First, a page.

Rough water handling in a RIB - part 1
by Paul Glatzel
In the same way that Land Rovers appeal to those who just drive off-road in Tesco's car park as well those keen to wallow knee deep in gooey mud then so too RIBs are bought both by those who just like and appreciate the styling and the ease of use but also by those keen to test them a bit in the conditions they were designed for.
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Ploughing through a head sea
As you would be ill advised to take a Land Rover into conditions you have not been trained for then so too taking a RIB into conditions that test its capabilities is foolhardy without both knowledge and experience. The reality is though that RIB owners will tend to push the boundries of their boat's capabilities more than the owner of a typical sportsboat would, RIBs tend to be forgiving and perhaps imply a sense of immortality that is neither warranted or sensible. Because RIBs tend to go out in rougher seas then it is more likely that they experience conditions that will test and endanger the crew, so knowing what to do makes sense - hence these articles.
In the first article we will address the more typical conditions and problems faced by RIBs. In article two we will look at more extreme conditions such as how to cross a bar and the dangers of a following sea.
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Up and away again, back on top of things
But why are RIBs better than the average sportsboat at handling tough conditions? The RIB (Rigid Inflatable Boat) evolved from the simple soft bottomed inflatable as a means to reduce hull wear when dragged across a beach. In time the hard bottom evolved into the deep-vee we see today and the RIB as we know it was born. The combination of this deep-vee and the tubes (sponsons) give a RIB its outstanding sea-keeping qualities.
The tubes act as shock absorbers taking a high percentage of the impact on the boat thus reducing the stress on the crew. Lateral movement is also reduced significantly giving a far more stable ride than other types of boat. This sea-keeping ability means a RIB can handle seas way beyond what other types of boat of its length could handle, its ability to both not to take on much water but at the same time to be able to get rid of it quickly if necessary - via a low transom and 'elephant trunks' and the like - really do denote a very special type of boat.
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Keeping the power on, cutting through an awkward choppy sea
When helming any type of vessel the key is to try to match your speed and direction to the conditions through careful control of the throttles and steering. Jumping from wave to wave, or ploughing through waves can be great fun but your crew, you and the boat will find it very wearing very quickly. Indeed on the recent RB4 (Round Britain in 4m RIBs) 'race' numerous boats experienced failures of their engine mounting brackets because of the stresses placed on the boats.
There are a variety of conditions you will need to master driving in even fairly moderate seas. Driving upwind ('to windward') typically means driving up the face of the wave then easing off at the top to ensure you don't take off, then driving down the wave speeding up to raise the bow as the next crest approaches. The ride thus becomes smooth and quite fast. As you can see progression here is about throttling 'on' & 'off' as you move through the wave.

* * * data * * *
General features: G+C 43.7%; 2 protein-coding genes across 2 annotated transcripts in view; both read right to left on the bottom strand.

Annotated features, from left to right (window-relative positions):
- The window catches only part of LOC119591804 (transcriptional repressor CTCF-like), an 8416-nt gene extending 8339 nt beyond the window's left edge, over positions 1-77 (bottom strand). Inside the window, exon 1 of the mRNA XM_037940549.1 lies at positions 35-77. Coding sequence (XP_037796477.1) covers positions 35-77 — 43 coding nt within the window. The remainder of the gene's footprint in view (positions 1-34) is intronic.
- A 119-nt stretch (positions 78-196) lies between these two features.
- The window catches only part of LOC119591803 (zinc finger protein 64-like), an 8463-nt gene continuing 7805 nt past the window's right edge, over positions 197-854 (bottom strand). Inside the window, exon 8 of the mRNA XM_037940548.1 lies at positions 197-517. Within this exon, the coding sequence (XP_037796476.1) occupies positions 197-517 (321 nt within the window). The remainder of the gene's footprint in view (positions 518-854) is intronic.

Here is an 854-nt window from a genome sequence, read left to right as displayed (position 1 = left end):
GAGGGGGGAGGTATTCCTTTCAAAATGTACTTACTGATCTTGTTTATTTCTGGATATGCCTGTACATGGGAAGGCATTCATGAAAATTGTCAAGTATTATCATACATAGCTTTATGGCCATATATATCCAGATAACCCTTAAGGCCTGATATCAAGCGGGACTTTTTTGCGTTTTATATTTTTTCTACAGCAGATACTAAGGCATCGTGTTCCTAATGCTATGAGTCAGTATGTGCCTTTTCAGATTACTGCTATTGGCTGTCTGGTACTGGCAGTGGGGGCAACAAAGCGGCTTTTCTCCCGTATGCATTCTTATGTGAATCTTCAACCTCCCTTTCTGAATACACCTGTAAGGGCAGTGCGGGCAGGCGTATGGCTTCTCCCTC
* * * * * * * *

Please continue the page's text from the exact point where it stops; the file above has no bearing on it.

Whether this proves to be a comfortable ride depends to a large extent on the 'wavelength' (the distance between the wave crests) as shorter wavelengths can make it very difficult as there becomes very little time between wave crests for the helmsman to adjust the throttle settings. In this case you might find it easier to drive at 30° - 45° to the waves. This increases the 'apparent wavelength' and can therefore allow you to increase your speed and smooth your journey. You will then need to zig-zag towards your destination but whilst longer in distance terms it will be less stressful and arguably quicker.
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Heading out through the confused seas around the Needles
Whether proceeding at an angle to the wavefront or totally perpendicular (a 'beam sea') to it you must remain very aware of breaking waves as they have the potential to capsize the RIB quite easily. In 'beam seas' you can attain a fair speed as you drive constantly watching for breaking waves and steering a path behind or infront & away from them as conditions dictate. Here the speed and power of the RIB is key, if your vessel isn't capable of powering its way away from trouble then it is not suited to the conditions.
In this article we have looked at some fairly typical conditions. Whether ploughing into a head sea or running at an angle to the wave front the key is vigilence and actually 'driving' the boat. Driving is not 'power-on and head in that direction' it is about adjusting your speed & direction according to the conditions, perhaps using less power to attain a greater speed, it is about 'reading' the waves and steering accordingly. One last thing, just remember that if you ever scare yourself then you will have petrified your crew, don't forget that you have the luxiury of a steering wheel and throttle to grip onto, their 'handhold' is their trust in you!
In the next article
Paul addresses how to tackle following seas and crossing harbour bars.
Paul Glatzel is an Advanced Powerboat Instructor and runs Powerboat Training UK - www.powerboat-training.co.uk
- 01707 322789
© Copyright Paul Glatzel 2001. Photos courtesy of Scorpion RIBs.
This article was first published in Sportsboat and RIB Magazine.